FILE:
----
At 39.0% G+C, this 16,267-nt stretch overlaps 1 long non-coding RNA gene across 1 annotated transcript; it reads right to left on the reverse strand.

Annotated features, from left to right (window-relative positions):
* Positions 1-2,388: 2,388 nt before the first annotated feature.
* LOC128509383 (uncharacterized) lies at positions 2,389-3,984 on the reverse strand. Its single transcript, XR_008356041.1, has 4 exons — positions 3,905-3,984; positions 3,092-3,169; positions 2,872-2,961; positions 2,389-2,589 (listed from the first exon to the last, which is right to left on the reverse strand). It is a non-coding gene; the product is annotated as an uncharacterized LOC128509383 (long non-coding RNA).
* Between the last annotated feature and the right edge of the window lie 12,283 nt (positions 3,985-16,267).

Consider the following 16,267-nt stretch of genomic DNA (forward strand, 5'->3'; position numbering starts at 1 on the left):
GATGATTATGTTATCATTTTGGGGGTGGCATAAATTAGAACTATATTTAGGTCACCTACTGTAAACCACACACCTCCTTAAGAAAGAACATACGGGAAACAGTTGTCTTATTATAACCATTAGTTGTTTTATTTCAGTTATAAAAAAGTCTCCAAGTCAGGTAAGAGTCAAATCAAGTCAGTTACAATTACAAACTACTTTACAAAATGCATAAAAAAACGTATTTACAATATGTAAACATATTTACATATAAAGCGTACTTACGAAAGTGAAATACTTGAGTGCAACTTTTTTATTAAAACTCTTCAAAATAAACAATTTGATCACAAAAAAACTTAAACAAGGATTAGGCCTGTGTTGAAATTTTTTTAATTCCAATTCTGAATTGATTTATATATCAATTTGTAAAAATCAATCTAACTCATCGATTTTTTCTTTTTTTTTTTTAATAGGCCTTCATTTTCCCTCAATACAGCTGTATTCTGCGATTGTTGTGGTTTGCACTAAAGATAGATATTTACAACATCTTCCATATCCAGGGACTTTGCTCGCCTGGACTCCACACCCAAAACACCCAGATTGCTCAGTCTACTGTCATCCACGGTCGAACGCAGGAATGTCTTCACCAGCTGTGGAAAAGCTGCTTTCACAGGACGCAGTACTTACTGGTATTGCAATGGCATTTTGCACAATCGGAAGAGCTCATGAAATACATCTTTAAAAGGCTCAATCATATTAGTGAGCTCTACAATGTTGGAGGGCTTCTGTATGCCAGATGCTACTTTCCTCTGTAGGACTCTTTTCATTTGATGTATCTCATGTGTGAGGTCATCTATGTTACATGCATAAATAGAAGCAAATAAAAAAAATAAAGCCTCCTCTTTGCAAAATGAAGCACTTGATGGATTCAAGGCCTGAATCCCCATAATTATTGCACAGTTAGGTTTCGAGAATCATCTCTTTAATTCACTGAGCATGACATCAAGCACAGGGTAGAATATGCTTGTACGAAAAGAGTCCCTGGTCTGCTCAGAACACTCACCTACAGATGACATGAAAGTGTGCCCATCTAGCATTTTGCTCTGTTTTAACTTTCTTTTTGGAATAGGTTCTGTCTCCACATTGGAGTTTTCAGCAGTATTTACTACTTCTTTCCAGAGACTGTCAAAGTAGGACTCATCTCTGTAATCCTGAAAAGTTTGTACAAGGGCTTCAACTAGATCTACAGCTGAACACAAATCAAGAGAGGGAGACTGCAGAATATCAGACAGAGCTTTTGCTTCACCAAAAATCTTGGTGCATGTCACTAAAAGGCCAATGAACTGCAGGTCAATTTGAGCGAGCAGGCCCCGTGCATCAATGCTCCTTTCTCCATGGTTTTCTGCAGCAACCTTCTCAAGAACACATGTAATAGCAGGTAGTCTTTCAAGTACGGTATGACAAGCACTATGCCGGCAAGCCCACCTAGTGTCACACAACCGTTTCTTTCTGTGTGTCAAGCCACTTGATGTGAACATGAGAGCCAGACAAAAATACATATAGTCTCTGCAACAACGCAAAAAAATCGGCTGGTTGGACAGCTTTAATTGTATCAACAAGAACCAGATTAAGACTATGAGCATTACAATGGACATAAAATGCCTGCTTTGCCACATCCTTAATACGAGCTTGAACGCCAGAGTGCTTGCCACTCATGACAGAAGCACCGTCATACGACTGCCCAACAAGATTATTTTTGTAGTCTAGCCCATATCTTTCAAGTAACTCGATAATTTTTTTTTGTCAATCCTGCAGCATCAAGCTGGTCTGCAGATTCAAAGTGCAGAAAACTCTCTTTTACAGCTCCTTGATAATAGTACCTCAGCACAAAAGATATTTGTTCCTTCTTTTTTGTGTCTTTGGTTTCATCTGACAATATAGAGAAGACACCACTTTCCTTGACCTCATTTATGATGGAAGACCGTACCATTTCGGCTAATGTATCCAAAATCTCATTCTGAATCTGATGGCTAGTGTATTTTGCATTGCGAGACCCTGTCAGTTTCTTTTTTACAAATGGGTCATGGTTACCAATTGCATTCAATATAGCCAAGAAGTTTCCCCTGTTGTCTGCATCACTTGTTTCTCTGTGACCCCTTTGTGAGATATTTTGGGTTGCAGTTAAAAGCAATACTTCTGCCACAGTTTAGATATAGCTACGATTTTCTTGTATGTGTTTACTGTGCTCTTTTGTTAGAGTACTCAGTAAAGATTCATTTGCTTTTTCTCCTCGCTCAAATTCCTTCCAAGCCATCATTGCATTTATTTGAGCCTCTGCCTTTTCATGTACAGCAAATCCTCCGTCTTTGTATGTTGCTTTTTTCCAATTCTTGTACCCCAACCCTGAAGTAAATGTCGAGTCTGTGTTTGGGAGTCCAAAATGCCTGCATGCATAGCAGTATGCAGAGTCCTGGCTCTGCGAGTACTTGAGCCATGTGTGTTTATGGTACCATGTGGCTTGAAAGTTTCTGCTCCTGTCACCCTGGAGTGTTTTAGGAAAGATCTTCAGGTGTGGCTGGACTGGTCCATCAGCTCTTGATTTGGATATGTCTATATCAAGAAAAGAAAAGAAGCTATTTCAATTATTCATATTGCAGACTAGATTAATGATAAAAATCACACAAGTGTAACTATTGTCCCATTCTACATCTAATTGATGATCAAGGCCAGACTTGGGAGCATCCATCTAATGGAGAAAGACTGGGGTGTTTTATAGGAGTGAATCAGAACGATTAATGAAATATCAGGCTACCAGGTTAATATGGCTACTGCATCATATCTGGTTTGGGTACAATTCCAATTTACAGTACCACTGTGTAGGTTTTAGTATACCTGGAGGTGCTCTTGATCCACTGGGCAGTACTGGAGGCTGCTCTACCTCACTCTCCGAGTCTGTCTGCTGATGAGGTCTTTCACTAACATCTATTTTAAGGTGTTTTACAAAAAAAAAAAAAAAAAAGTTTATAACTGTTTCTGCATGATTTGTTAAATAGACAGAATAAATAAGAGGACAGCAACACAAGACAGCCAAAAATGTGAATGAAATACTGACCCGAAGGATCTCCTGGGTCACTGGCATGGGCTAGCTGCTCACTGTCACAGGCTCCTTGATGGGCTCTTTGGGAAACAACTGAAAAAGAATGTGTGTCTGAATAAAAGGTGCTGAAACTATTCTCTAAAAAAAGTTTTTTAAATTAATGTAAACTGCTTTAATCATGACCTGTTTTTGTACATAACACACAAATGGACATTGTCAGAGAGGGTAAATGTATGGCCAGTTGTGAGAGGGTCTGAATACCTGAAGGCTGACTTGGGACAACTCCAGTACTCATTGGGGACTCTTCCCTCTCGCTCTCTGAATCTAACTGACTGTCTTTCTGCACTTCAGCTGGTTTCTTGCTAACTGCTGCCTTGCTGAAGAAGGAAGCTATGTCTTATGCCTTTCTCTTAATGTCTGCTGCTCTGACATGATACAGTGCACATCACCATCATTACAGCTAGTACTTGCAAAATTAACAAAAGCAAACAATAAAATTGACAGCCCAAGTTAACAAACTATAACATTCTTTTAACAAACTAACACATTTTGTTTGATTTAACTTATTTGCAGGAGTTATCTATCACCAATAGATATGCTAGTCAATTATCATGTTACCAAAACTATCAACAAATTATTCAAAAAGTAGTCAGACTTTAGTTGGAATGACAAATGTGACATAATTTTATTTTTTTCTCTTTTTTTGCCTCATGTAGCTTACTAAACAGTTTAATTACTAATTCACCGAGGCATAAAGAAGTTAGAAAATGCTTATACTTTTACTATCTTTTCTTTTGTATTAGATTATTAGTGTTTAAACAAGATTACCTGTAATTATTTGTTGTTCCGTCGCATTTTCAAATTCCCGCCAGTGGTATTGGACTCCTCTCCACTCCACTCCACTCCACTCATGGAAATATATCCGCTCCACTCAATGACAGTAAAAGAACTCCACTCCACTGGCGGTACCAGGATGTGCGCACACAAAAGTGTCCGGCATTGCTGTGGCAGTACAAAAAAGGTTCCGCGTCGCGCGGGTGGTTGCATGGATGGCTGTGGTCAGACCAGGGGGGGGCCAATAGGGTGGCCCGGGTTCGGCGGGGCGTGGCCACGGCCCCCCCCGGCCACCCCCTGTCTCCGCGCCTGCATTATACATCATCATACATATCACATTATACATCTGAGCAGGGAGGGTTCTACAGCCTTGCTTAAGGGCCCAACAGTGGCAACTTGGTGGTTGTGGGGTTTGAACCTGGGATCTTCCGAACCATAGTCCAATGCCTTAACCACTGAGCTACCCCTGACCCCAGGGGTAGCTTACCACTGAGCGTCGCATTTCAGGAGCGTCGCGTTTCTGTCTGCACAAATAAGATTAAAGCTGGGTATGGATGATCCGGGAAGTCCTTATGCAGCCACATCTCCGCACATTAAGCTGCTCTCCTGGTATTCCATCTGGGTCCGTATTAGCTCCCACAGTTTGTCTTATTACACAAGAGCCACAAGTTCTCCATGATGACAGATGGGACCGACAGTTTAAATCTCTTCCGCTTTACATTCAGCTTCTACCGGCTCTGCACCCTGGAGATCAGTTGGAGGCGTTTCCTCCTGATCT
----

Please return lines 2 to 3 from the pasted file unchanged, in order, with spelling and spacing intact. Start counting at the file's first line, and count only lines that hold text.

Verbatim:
Annotated features, from left to right (window-relative positions):
* Positions 1-2,388: 2,388 nt before the first annotated feature.